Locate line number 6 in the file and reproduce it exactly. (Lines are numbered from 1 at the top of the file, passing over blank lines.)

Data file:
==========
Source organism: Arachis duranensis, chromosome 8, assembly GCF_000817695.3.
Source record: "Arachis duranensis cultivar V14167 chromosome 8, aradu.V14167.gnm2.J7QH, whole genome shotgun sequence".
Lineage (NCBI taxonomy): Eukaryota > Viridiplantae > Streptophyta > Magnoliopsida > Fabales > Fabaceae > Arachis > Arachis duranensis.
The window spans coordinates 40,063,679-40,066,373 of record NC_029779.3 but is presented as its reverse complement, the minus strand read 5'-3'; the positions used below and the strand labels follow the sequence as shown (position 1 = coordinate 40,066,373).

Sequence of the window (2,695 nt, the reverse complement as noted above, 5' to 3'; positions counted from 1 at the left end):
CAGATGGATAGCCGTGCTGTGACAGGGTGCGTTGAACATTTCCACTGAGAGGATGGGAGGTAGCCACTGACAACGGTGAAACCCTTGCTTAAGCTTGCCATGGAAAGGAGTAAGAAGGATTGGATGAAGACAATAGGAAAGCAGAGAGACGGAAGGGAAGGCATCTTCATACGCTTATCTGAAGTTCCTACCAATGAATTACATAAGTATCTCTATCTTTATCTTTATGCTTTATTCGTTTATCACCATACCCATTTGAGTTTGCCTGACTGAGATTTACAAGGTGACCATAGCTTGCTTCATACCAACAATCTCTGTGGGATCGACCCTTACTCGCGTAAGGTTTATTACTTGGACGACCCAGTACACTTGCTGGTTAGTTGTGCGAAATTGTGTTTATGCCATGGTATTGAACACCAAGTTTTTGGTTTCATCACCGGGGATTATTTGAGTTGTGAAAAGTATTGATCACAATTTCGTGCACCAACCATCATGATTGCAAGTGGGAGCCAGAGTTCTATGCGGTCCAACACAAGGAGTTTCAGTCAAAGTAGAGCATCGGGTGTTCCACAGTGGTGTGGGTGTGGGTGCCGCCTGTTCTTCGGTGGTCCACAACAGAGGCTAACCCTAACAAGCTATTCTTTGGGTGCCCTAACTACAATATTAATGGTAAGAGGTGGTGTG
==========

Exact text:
CAGATGGATAGCCGTGCTGTGACAGGGTGCGTTGAACATTTCCACTGAGAGGATGGGAGGTAGCCACTGACAACGGTGAAACCCTTGCTTAAGCTTGCCATGGAAAGGAGTAAGAAGGATTGGATGAAGACAATAGGAAAGCAGAGAGACGGAAGGGAAGGCATCTTCATACGCTTATCTGAAGTTCCTACCAATGAATTACATAAGTATCTCTATCTTTATCTTTATGCTTTATTCGTTTATCACCATACCCATTTGAGTTTGCCTGACTGAGATTTACAAGGTGACCATAGCTTGCTTCATACCAACAATCTCTGTGGGATCGACCCTTACTCGCGTAAGGTTTATTACTTGGACGACCCAGTACACTTGCTGGTTAGTTGTGCGAAATTGTGTTTATGCCATGGTATTGAACACCAAGTTTTTGGTTTCATCACCGGGGATTATTTGAGTTGTGAAAAGTATTGATCACAATTTCGTGCACCAACCATCATGATTGCAAGTGGGAGCCAGAGTTCTATGCGGTCCAACACAAGGAGTTTCAGTCAAAGTAGAGCATCGGGTGTTCCACAGTGGTGTGGGTGTGGGTGCCGCCTGTTCTTCGGTGGTCCACAACAGAGGCTAACCCTAACAAGCTATTCTTTGGGTGCCCTAACTACAATATTAATGGTAAGAGGTGGTGTG